Jesus comes to find that which is lost. Or, to put it more accurately, Jesus comes to save those who are lost. And who are those that are lost? In the parables that Jesus tells, the ones that are lost are the tax collectors and sinners. They are the ones that come to Jesus because they know that Jesus has what they need. He is their friend. He is the one who comes and finds them. He is the one who declares them righteous.

Jesus is the friend of sinners, but that doesn’t mean he approves of their sin. The difference between the tax collectors and sinners and the scribes and the Pharisees is not that one group is sinful and the other is not. The difference is that one group recognizes who they are and the other vehemently denies it. The tax collectors and sinners identify with the lost sheep and the lost coin. The Pharisees and scribes do not. They are the 99 righteous people who think they need no forgiveness.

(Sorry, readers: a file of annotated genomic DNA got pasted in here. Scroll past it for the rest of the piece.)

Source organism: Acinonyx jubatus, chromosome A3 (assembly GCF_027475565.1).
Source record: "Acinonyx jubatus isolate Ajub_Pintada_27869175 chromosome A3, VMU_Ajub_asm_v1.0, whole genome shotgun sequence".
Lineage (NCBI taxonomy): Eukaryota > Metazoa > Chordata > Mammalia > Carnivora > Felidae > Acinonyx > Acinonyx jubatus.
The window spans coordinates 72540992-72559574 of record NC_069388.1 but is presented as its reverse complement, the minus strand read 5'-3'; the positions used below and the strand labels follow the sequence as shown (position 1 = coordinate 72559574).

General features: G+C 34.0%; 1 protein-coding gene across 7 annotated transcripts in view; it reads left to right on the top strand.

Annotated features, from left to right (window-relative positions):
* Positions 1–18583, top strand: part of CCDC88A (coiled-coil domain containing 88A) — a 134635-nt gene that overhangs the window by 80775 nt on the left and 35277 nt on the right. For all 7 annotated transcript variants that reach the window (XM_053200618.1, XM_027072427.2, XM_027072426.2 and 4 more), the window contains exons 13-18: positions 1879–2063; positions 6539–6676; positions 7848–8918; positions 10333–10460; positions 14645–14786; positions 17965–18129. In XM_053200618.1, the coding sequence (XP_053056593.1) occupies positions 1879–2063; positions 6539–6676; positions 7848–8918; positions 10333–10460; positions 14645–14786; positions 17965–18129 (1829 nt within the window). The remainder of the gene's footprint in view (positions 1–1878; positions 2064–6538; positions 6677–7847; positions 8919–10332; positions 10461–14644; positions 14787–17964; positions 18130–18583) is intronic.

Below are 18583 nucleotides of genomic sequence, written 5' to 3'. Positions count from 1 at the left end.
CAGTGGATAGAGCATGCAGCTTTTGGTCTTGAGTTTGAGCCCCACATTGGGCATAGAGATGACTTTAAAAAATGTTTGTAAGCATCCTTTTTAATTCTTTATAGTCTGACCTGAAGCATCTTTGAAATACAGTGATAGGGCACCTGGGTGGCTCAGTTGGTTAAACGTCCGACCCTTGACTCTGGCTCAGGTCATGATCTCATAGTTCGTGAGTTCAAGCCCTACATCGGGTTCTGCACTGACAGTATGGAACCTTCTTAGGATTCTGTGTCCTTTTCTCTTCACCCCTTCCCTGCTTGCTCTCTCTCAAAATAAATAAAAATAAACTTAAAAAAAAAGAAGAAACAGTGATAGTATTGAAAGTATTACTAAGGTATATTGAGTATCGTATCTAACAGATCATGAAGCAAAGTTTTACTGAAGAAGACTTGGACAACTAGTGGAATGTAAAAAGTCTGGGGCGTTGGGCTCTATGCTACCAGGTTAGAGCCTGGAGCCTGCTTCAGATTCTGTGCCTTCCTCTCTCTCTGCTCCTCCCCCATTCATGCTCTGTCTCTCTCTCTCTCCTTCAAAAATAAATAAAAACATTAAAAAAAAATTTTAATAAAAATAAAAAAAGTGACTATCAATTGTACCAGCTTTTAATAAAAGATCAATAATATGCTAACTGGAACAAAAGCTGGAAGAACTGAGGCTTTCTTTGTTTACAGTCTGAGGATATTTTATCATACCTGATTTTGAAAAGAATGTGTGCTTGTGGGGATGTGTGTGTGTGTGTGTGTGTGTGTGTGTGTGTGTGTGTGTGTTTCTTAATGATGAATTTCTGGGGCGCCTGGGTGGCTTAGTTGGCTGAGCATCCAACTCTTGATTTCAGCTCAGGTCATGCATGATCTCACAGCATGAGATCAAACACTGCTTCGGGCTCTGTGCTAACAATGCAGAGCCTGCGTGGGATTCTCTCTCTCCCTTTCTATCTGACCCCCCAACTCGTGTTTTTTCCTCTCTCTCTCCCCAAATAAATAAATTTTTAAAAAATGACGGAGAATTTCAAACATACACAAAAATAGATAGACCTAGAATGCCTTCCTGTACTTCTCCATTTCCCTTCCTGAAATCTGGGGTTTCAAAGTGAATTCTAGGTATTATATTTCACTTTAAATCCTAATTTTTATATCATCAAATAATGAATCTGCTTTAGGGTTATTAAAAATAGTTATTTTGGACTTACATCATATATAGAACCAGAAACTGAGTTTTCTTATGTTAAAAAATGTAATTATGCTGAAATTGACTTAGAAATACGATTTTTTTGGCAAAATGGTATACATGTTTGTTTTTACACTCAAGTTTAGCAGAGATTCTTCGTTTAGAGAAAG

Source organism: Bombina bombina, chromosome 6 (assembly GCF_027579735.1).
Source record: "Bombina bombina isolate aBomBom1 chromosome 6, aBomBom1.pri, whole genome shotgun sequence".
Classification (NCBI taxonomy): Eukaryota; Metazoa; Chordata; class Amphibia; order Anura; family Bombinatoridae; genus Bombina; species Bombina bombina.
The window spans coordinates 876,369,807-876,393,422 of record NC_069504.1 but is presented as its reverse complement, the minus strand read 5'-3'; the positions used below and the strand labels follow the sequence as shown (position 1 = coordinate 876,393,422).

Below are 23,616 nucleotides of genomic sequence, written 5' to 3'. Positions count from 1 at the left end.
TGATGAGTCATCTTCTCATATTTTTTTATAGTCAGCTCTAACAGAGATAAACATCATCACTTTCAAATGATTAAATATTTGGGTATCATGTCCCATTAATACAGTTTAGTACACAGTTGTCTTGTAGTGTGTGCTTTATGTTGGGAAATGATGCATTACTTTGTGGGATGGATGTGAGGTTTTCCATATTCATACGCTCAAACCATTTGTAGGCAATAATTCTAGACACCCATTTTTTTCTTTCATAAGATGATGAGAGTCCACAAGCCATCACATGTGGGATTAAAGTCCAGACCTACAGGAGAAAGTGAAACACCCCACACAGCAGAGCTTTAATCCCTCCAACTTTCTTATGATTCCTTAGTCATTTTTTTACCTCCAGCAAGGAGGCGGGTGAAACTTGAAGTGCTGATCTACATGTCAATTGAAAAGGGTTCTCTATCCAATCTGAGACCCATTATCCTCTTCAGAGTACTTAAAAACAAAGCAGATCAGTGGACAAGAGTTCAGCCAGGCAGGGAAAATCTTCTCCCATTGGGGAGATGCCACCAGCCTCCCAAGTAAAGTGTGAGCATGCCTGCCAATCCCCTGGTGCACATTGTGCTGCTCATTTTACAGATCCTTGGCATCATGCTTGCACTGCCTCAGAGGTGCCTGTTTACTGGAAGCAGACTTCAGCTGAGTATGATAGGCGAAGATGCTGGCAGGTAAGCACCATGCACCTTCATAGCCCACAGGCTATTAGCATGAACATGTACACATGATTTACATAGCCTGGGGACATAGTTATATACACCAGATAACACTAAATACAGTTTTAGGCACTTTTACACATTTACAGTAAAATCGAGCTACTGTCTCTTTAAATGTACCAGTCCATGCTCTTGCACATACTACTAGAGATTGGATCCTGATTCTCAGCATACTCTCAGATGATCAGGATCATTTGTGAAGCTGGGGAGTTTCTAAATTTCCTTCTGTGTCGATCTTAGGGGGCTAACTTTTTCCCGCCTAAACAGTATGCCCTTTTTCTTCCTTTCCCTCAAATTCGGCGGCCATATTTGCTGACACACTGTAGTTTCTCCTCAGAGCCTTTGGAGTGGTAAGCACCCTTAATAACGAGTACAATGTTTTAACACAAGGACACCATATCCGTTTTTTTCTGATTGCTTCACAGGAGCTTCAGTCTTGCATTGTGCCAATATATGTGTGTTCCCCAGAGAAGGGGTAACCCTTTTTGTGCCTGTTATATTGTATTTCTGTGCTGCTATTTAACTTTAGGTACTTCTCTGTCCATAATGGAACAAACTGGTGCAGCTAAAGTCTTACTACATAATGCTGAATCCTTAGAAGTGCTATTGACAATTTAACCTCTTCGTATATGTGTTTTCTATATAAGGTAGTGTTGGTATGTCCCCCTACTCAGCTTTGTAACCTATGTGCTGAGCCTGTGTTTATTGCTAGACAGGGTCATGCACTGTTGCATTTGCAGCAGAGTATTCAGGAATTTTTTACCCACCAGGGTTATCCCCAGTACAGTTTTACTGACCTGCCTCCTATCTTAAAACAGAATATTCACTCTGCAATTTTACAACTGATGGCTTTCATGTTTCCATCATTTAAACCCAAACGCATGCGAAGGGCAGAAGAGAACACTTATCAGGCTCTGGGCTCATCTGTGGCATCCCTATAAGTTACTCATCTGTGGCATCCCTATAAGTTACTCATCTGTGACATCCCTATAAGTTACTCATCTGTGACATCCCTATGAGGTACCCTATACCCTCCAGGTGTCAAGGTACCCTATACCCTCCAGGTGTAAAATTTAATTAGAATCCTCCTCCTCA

As we examine ourselves, may we find ourselves among the tax collectors and sinners. By that I don’t mean that we should repeat their sins. I mean that we should come to our Lord Jesus in repentance. For we need what Jesus comes to give. We need the forgiveness that Jesus won for us on the cross. Repentance looks weak in the eyes of the world. It looks weak because it takes us outside of ourselves. Just as the lost sheep and the lost coin couldn’t find themselves, we can’t find ourselves, either. That “finding,” that saving must come from outside of us. For there is no good quality within us that can grant us salvation. It is only in Christ that we can be found and declared righteous. It is only in Christ that we are found and declared righteous. Our Lord is indeed merciful to us. He is the friend of sinners. He is our friend.